Keeping a Song From Going Wrong


In just a few fleeting seconds, they can undercut everything, halting conversations, disrupting workouts and intensifying already hellish commutes.

Worse, they can render beats and melodies monotonous and transform "Don't Be Cruel" from a lover's appeal to a fan's plea for leniency.

They are sickening song lyrics--and an editor at a Van Nuys publishing house thinks he has found the cure.

Identifying flawed rhymes as the source of the trouble, writer and musician Kevin M. Mitchell of Silver Lake has written the Songwriter's Rhyming Dictionary, a slim volume that promises to help budding Bob Dylans "find the perfect word at just the right moment."

Mitchell's book, published recently in "essential" pocket size (Alfred Publishing, $5.95), eschews the bulky elitism of many hardcover dictionaries that are occasionally bent on pairing "splendiloquent" with "battlement." Instead, he provides a storehouse of couplets with pop-culture twists and a sensibility befitting doo-woppers, hip-hoppers and everything in between.

"When you write a good song, you go with the first word that comes to mind," said Mitchell, turning toward a piano to strike a few feeble chords and adopting a pop singer's tortured yowl. " 'You never said a word . . . I felt free as a bird.' I mean, come on. Aside from being flat rhymes, it's just so overdone."


As a graduate of the University of Missouri-Kansas City Conservatory and an alumnus of several "bad, bad bands," Mitchell has seen a lot of great ideas dampened by variations of "You're so fine/ you're on my mind."

"People get excited when they're writing," he said during an interview at Alfred's industrial-park offices. "They don't divorce themselves from the writing and take a look and say, 'Hmmm, you know, that doesn't work.' "

After successfully pitching the idea for the book to his bosses at Alfred, the 34-year-old Mitchell spent almost the entire summer last year in a rhyming realm, compiling a vast computer database of about 15,000 entries.

"I totally lived it. People would say something and I would go home and search through my files to make sure I had it," he said.

The abridged format--a typical rhyming dictionary has about 60,000 entries--enabled Mitchell to think of words uniquely suited to pop songs. Even words that rhyme can misfire, he points out in the book.

Consider "MacArthur Park." That 1960s chestnut, still stuck in many a listener's craw, contains the chorus: "Someone left the cake out in the rain/I don't think I can take it/'Cause it took so long to bake it/And I'll never have that recipe again." It only got worse when Donna Summer made a disco version.

For writing inspiration, Mitchell cued up discs of his favorite lyricists, including Paul Simon, the Beatles, Johnny Cash and Elvis Costello. No stickler for oldies, he also has a fondness for current stars like Fiona Apple and Alanis Morissette, and rebuts the notion that the quality of lyric writing has been waning since the poetic '60s.

"I believe that 95% of what we're hearing is garbage," he said. "But it's always been that way. We tend to look back 20 years and remember the good. We forget about the garbage.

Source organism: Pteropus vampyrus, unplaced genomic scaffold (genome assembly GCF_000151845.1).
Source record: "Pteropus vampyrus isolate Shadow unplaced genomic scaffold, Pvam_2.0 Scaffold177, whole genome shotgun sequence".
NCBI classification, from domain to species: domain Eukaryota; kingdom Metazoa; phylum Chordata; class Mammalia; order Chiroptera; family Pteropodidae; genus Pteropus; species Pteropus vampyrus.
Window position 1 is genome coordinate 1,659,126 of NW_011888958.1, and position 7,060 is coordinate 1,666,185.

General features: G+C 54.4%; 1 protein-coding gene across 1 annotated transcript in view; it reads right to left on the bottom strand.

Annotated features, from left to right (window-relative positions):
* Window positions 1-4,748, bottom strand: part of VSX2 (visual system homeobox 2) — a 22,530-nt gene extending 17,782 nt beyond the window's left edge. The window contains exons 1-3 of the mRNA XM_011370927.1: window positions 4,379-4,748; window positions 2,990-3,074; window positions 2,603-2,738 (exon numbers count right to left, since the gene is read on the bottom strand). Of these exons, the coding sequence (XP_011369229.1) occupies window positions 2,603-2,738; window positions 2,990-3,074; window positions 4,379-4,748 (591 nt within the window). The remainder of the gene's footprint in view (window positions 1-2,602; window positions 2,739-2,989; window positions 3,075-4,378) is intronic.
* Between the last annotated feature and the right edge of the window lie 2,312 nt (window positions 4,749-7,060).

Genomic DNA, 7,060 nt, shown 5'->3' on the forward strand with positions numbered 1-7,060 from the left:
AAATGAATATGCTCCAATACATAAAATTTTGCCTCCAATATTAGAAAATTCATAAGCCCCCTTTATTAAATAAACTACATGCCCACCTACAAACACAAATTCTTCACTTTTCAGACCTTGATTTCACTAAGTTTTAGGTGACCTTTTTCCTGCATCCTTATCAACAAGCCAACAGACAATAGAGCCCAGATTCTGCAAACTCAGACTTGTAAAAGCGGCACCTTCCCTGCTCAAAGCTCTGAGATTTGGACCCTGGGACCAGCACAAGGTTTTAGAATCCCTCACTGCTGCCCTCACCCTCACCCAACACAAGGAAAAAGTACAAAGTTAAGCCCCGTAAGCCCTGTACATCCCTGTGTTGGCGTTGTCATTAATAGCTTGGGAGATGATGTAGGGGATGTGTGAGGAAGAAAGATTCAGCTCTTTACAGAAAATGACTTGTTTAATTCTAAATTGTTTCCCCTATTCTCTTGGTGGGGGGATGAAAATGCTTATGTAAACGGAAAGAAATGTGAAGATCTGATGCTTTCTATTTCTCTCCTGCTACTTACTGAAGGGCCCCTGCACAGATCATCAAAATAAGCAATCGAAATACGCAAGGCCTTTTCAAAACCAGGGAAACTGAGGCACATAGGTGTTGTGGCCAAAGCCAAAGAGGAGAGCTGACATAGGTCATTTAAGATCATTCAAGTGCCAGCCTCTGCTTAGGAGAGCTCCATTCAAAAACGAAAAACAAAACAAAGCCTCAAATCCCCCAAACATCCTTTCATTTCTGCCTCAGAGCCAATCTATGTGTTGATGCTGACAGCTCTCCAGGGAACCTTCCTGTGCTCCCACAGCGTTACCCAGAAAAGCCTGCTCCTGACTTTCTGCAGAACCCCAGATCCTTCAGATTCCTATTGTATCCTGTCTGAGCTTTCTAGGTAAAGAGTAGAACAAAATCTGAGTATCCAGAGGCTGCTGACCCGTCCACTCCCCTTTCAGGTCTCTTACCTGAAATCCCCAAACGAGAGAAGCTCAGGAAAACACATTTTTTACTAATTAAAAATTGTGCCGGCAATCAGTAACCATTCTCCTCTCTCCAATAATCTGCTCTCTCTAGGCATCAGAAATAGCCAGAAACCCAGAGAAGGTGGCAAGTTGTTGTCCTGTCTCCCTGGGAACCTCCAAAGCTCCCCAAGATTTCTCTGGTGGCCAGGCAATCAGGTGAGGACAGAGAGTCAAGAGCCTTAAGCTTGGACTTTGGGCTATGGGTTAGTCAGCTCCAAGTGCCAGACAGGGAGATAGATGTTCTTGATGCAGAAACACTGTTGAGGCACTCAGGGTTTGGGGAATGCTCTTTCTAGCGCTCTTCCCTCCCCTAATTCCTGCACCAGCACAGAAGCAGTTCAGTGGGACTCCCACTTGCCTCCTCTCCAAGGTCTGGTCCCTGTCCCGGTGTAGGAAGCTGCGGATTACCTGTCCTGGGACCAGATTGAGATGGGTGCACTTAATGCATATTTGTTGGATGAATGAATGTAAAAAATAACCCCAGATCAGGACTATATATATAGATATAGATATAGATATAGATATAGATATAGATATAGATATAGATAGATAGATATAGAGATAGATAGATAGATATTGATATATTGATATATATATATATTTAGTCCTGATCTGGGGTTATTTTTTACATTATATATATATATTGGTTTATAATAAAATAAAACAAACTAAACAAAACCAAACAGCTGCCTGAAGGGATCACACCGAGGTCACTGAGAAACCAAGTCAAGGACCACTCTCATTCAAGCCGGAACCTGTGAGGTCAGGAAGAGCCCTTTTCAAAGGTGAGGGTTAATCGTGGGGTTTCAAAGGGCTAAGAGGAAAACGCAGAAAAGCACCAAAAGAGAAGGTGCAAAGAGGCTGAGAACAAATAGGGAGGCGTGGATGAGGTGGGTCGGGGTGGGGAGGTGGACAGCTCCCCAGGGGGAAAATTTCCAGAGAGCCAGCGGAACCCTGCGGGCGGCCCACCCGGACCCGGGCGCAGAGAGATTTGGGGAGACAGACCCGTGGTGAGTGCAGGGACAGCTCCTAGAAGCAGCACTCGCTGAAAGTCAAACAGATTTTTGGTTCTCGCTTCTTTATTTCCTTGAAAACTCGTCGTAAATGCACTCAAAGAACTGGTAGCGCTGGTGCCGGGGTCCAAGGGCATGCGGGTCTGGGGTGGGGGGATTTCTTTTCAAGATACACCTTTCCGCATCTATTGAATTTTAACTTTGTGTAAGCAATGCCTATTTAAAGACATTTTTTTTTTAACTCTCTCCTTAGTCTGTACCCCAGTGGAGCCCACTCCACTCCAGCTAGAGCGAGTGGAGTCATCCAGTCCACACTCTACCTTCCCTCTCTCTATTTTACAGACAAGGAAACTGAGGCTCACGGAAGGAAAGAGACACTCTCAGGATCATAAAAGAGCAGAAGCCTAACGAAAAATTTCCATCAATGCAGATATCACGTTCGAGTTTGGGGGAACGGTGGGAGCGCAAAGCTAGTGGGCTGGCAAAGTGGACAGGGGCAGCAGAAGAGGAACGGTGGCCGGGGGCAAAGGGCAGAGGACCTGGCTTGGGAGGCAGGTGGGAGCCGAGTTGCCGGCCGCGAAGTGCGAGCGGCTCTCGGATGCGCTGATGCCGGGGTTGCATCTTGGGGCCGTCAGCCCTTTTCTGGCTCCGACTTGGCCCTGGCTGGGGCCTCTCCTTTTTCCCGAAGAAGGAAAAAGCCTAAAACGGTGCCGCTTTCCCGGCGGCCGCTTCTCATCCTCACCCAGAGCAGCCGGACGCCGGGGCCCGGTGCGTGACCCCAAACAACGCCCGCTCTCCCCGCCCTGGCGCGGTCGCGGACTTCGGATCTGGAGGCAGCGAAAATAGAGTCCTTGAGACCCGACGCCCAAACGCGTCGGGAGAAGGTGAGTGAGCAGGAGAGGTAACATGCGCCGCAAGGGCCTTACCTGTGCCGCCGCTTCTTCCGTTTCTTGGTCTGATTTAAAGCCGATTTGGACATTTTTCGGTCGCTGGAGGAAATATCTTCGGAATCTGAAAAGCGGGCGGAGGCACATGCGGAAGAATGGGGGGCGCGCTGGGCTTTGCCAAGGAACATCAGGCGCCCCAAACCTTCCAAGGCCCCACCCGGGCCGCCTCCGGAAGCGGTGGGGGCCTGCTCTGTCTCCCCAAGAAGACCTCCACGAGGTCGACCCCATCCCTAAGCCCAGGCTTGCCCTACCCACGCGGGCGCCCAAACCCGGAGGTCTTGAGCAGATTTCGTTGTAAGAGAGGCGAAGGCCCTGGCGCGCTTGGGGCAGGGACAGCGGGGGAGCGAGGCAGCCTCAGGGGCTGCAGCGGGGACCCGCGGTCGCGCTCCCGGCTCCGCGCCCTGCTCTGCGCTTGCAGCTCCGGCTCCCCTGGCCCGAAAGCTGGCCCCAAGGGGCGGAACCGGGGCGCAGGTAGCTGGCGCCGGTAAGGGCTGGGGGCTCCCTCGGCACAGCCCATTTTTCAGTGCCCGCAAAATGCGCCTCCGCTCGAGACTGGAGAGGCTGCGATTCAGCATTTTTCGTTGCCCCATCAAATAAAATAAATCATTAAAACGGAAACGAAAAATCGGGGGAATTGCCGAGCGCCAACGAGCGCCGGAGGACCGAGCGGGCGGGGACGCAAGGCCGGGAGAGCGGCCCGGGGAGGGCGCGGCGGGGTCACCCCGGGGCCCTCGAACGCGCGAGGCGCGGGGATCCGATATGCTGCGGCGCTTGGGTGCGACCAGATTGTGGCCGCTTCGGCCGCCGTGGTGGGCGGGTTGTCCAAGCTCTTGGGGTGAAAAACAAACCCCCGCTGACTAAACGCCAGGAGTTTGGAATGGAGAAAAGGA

"The main thing [about a song] is that it needs to come from an honest place. Even Alanis Morissette struck a chord with me because she had an essential honesty."

Glendale singer-songwriter Mark Romano agreed that heart is a key ingredient, but his hefty copy of the Random House Rhyming Dictionary--a gift, he insists--usually stays on the shelf.

"When you have an idea and you're trying to hammer it into this thing we call language and you have to go searching in a book for inspiration, you're distorting the idea," he said. "Although if someone tells you they need it by Friday, then the art of songwriting becomes the craft of songwriting."


Mitchell's dictionary is available mostly in music shops, since Alfred is known primarily as a music education publisher. But Mitchell says it has achieved a currency--among rappers--that a shelf at Border's could never afford.

"Friends tell me there are people bringing them to parties now," he said. "I guess they read an entry from it and get their friends to come up with rhymes. People [at Alfred] keep joking with me that it's like the Rubik's Cube of the '90s."

Soon the rhymer turned reflective,

His eyes of azure blue

Showed regret that his wee book

Appeared as a "how--to."

"I don't want to tell anyone what to write about," he said. "People are still going to write about love. All I want to do is say, hey, if you use a cliche, can you twist it?

"A clever lyric is great. But if you have a clear idea, that's what's important. Some people don't have a great sense of words. But that's OK."

* The Songwriter's Rhyming Dictionary can be purchased at Baxter Northup Music Co., 14534 Ventura Blvd., Sherman Oaks; (818) 788-7510.


Rhymes With . . . Excerpts from the Songwriter's Rhyming Dictionary

Flow: afro, although, banjo, beau, below, bestow, blow, bow, buffalo, bungalow, calico, crossbow, crow, depot, doe, domino, dough, embryo, escrow, Eskimo, flow, foe, forgo, fro, gazebo, gigolo, glow, go, grow, heigh-ho, ho-ho, hobo, hoe, incognito, indigo, Joe, know, long ago, low, Mexico, mistletoe, mow, no, oboe, oh, outgrow, overflow, overgrow, overthrow, owe, Pinocchio, pistachio, plateau, quo, rainbow, ratio, roe, row, sew, slow, snow, so, Soho, status quo, stow, studio, tally-ho, though, throw, tiptoe, to-and-fro, toe, Tokyo, tow, tremolo, undergo, undertow, vertigo, woe, yo, yo-yo

Nirvana: Americana, banana, bandanna, Diana, Hannah, Havana, hosanna, Indiana, Louisiana, Pollyanna, Savannah, Texarkana

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